Candida albicans is part of the human mycobiota, coexisting with the plethora of bacterial species within the gut.
To better understand how C. albicans efficiently establishes gastrointestinal (GI)-tract colonization, we competitively challenged growth of 579 signature-tagged C. albicans strains (∼ 10% genome coverage), each conditionally overexpressing a single gene, in the gut of a mouse model of GI-tract colonization.
Our screen identified CRZ2, a Candida-specific zinc finger transcription factor of the C2H2 family, whose overexpression increased C. albicans intestinal colonization. Using an ex vivo model of Candida-colon explant adhesion assay, we further showed that CRZ2 overexpression imparts increased adhesion of C. albicans to colonic tissue. Genome-wide expression and location experiments revealed that Crz2p directly modulates the expression of many C. albicans mannosyltransferase and cell-wall protein-encoding genes and has dual transcriptional regulatory functions, acting as both activator and repressor of gene expression. Gene-set enrichment analyses indicated that CRZ2 overexpression triggers a substantial reprogramming of amino acid and metal/ion homeostases, while respectively turning on and off the hypoxic and oxidative respiration transcriptional programs.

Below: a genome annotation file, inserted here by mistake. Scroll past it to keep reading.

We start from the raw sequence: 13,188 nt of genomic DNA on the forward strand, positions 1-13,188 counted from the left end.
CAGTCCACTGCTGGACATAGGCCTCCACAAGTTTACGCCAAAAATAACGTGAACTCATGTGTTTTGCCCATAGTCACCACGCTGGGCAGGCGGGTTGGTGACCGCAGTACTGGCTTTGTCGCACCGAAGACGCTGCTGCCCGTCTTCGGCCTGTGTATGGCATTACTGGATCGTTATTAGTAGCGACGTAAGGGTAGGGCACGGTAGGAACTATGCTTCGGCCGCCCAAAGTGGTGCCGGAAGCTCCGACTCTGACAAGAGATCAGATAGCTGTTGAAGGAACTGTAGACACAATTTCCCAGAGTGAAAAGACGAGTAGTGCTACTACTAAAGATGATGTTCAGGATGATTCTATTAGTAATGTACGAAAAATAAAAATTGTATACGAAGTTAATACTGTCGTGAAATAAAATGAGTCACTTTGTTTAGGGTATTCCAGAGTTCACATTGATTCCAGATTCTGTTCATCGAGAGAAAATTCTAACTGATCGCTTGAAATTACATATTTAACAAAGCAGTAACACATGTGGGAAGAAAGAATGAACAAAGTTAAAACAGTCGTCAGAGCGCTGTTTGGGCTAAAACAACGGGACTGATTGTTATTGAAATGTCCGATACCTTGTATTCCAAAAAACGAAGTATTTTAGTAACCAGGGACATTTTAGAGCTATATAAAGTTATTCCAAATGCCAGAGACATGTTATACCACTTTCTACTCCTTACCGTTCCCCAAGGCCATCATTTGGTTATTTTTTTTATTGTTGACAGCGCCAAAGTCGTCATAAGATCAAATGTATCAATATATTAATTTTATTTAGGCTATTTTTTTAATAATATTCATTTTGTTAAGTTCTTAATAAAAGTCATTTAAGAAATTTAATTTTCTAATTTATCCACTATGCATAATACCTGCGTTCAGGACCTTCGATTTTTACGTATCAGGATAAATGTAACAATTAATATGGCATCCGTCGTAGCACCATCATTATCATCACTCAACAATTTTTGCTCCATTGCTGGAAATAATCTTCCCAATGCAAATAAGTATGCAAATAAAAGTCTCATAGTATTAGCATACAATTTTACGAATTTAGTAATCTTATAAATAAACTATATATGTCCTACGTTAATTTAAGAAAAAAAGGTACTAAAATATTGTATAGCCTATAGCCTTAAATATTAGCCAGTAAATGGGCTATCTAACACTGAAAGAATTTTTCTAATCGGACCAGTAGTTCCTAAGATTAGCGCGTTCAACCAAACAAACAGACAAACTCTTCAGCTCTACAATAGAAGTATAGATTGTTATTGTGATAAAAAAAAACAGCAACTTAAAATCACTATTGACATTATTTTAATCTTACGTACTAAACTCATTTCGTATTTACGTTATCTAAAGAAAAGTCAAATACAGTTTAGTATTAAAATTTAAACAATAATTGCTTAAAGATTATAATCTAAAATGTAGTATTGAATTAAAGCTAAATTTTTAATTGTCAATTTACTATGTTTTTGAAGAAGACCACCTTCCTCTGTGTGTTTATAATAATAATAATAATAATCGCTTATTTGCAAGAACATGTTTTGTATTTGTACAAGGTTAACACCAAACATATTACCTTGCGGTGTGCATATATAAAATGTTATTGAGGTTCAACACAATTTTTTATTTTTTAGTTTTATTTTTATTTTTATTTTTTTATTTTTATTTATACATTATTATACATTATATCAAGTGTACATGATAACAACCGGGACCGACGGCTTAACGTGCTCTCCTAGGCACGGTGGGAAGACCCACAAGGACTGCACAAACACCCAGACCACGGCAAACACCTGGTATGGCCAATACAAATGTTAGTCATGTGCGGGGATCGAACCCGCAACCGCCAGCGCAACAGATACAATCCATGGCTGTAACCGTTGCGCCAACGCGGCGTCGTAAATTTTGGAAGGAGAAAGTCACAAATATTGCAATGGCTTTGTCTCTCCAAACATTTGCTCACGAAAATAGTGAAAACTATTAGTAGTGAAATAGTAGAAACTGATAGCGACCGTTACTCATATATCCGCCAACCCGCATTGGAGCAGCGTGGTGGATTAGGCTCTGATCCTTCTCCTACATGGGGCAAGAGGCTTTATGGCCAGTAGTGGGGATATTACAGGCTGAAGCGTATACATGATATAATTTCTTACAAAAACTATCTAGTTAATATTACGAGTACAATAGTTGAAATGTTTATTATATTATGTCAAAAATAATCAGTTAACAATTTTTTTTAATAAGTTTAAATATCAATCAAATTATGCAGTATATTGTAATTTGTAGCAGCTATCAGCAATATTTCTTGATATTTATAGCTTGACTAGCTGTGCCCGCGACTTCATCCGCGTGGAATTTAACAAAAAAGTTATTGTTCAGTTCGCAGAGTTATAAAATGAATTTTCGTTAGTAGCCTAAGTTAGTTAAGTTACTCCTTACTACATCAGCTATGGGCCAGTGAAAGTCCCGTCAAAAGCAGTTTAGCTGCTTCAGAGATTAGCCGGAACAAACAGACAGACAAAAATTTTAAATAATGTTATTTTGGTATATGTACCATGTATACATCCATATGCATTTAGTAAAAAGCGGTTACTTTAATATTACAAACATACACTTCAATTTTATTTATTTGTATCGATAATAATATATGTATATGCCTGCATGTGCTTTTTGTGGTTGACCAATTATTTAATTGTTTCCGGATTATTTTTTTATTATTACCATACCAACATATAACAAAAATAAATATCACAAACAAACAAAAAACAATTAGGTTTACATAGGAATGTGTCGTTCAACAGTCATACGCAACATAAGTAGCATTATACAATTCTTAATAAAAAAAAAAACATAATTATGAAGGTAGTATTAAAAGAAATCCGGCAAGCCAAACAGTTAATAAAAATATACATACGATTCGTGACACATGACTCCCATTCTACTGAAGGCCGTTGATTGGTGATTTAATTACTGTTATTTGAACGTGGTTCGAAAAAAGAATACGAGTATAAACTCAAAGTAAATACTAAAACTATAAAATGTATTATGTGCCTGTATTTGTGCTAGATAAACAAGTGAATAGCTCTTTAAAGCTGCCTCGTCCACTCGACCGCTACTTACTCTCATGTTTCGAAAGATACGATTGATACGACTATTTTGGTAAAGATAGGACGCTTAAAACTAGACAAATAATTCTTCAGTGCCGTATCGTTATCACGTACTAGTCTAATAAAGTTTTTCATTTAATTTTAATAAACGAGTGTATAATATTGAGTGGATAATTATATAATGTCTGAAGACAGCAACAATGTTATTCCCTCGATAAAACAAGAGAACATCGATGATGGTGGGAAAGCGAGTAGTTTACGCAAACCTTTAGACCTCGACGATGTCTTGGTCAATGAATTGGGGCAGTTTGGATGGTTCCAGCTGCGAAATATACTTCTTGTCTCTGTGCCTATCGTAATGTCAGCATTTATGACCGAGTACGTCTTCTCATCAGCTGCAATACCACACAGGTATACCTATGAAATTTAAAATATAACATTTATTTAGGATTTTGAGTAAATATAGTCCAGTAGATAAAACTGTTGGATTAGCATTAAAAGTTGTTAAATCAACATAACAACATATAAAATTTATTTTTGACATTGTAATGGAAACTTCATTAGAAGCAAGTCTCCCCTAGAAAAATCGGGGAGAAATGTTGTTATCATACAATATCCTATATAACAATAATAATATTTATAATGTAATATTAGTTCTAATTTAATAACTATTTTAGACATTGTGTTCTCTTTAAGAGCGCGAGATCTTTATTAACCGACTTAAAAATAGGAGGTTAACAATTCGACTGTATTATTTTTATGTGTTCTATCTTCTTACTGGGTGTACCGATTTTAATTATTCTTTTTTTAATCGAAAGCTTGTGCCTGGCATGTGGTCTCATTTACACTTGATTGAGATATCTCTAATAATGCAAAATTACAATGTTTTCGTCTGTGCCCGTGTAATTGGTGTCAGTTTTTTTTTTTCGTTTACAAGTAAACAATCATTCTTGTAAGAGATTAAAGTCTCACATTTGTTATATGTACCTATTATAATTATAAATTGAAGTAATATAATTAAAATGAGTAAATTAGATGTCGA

Our study reflects the powerful use of gene overexpression as a complementary approach to gene deletion to identify relevant biological circuits involved in C. albicans commensalism and links transcriptional regulation of cell-surface proteins to C. albicans ability to thrive within the host.El texto completo de este artículo está disponible en PDF.